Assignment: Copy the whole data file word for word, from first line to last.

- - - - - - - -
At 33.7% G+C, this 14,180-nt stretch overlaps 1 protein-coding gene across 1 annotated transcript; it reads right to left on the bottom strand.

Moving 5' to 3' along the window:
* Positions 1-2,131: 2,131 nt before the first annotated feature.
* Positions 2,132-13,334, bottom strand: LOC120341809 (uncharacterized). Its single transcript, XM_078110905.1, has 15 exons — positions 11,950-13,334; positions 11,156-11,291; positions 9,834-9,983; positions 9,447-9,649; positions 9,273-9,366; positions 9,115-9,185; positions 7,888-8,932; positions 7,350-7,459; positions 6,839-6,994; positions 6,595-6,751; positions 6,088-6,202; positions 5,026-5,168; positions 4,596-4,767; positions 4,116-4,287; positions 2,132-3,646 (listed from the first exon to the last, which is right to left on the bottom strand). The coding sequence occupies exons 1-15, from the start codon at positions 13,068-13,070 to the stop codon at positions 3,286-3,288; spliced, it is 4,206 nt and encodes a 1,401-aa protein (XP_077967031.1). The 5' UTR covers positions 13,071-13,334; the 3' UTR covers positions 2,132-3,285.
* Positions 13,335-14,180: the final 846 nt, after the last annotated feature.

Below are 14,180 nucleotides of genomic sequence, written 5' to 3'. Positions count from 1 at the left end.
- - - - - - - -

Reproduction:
At 33.7% G+C, this 14,180-nt stretch overlaps 1 protein-coding gene across 1 annotated transcript; it reads right to left on the bottom strand.

Moving 5' to 3' along the window:
* Positions 1-2,131: 2,131 nt before the first annotated feature.
* Positions 2,132-13,334, bottom strand: LOC120341809 (uncharacterized). Its single transcript, XM_078110905.1, has 15 exons — positions 11,950-13,334; positions 11,156-11,291; positions 9,834-9,983; positions 9,447-9,649; positions 9,273-9,366; positions 9,115-9,185; positions 7,888-8,932; positions 7,350-7,459; positions 6,839-6,994; positions 6,595-6,751; positions 6,088-6,202; positions 5,026-5,168; positions 4,596-4,767; positions 4,116-4,287; positions 2,132-3,646 (listed from the first exon to the last, which is right to left on the bottom strand). The coding sequence occupies exons 1-15, from the start codon at positions 13,068-13,070 to the stop codon at positions 3,286-3,288; spliced, it is 4,206 nt and encodes a 1,401-aa protein (XP_077967031.1). The 5' UTR covers positions 13,071-13,334; the 3' UTR covers positions 2,132-3,285.
* Positions 13,335-14,180: the final 846 nt, after the last annotated feature.

Below are 14,180 nucleotides of genomic sequence, written 5' to 3'. Positions count from 1 at the left end.